Antithrombotic activity of dermatan sulfate in heparin cofactor II-deficient mice

Cristina P. Vicente, Li He, Mauro S.G. Pavão, Douglas M. Tollefsen

Research output: Contribution to journalArticlepeer-review

30 Scopus citations


Heparin cofactor II (HCII) is a plasma protein that inhibits thrombin rapidly in the presence of dermatan sulfate or heparin. We previously reported that the time to thrombotic occlusion of the carotid artery after photochemical injury was shorter in HCII-def icient mice than in wild-type control animals. In this paper, we describe the antithrombotic activity of dermatan sulfate in wild-type and HCII-deficient mice. Intravenous administration of porcine skin dermatan sulfate induced a dose-dependent prolongation of the carotid artery occlusion time in HCII+/+ mice that was not observed in HCII -/- animals. Pharmacokinetic studies suggested that porcine skin dermatan sulfate expresses antithrombotic activity after being transferred from the plasma to sites in the vessel wall. Using invertebrate dermatan sulfate preparations, we showed that N-acetylgalactosamine-4-O-sulfate residues are required for the HCII-dependent antithrombotic effect. Furthermore, the invertebrate dermatan sulfates, which have higher charge densities than mammalian dermatan sulfate, slightly prolonged the thrombotic occlusion time of HCII-/- mice. These results indicate that HCII mediates the antithrombotic effect of porcine skin dermatan sulfate after injury to the carotid arterial endothelium in mice, whereas more highly charged dermatan sulfates possess weak antithrombotic activity independent of HCII.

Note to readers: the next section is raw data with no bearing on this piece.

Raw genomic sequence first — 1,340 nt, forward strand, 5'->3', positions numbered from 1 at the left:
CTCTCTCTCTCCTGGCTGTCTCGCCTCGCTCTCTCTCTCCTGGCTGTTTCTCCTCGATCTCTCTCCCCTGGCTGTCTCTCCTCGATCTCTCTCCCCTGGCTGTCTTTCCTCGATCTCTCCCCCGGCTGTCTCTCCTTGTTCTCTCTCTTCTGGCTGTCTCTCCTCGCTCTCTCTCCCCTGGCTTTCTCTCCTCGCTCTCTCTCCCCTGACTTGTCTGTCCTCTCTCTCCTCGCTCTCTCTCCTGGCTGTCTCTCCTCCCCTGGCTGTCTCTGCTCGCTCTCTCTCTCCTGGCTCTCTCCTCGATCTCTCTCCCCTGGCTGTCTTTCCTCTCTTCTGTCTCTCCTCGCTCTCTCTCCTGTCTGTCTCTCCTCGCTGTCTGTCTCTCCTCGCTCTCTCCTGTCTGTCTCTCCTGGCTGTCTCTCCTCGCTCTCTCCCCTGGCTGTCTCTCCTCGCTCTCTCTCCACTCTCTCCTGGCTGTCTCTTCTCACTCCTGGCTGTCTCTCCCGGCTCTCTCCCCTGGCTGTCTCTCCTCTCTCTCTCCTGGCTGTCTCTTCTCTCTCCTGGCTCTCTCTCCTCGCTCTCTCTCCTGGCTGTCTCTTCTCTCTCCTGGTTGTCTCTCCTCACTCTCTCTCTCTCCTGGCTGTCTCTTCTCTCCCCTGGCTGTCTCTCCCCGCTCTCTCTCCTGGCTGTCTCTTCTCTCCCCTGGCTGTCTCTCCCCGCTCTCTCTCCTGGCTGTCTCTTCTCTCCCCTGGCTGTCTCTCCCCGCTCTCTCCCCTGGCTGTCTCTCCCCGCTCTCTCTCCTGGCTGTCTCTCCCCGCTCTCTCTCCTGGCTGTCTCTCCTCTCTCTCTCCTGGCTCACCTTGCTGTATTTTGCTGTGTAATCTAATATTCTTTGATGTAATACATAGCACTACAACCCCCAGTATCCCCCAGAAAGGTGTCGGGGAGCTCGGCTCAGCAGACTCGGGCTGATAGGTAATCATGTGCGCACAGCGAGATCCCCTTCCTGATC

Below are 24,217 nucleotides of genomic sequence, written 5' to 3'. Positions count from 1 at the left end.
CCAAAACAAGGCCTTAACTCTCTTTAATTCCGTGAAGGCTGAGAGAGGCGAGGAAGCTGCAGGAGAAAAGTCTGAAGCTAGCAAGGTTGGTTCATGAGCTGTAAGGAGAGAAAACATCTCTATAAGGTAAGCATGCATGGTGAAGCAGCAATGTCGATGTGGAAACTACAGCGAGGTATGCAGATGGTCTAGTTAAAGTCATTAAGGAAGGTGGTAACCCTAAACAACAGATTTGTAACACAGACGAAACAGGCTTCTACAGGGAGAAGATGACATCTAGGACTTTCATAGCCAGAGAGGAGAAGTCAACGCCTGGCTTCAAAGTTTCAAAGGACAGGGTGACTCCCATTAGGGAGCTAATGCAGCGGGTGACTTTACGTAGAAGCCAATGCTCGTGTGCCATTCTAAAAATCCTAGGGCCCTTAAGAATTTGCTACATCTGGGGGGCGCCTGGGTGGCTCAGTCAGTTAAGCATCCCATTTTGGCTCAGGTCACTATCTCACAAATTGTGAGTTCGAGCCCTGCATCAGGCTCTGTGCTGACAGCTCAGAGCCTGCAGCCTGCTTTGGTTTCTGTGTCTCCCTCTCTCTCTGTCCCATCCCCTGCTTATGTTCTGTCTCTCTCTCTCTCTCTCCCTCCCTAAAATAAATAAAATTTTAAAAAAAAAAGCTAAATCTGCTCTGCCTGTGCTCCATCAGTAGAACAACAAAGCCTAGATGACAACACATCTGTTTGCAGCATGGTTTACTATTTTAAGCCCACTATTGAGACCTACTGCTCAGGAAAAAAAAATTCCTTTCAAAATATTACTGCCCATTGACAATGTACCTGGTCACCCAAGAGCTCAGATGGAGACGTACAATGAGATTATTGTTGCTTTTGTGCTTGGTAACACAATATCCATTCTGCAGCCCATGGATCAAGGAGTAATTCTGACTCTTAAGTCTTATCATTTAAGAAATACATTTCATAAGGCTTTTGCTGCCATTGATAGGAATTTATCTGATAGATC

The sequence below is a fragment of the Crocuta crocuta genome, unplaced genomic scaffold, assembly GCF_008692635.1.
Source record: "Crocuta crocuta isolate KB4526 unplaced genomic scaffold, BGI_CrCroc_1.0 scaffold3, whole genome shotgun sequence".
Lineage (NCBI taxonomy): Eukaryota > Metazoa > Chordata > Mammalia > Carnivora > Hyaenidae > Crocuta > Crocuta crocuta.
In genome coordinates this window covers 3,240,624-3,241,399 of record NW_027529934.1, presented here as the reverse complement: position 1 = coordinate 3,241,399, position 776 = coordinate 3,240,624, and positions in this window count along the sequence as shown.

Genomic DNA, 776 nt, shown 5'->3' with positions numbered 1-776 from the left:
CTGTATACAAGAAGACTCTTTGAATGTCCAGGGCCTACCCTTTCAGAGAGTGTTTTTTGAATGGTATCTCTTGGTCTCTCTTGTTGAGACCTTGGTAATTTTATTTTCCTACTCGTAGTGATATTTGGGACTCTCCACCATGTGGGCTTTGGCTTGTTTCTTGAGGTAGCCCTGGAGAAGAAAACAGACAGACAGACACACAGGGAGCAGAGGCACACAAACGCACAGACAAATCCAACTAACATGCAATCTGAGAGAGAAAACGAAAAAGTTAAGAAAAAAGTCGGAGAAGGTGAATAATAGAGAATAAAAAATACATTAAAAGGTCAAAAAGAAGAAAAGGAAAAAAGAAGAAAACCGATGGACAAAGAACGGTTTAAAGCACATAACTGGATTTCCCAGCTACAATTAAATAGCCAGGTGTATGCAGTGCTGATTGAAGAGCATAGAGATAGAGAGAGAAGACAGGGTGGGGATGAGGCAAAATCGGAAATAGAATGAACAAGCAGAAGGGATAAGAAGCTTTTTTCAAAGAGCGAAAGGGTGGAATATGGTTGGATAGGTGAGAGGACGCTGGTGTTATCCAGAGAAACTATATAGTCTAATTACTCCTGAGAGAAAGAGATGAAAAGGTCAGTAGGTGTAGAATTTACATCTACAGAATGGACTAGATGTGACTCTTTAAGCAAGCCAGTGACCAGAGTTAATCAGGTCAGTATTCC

Original languageEnglish
Pages (from-to)3965-3970
Number of pages6
Issue number13
StatePublished - Dec 15 2004


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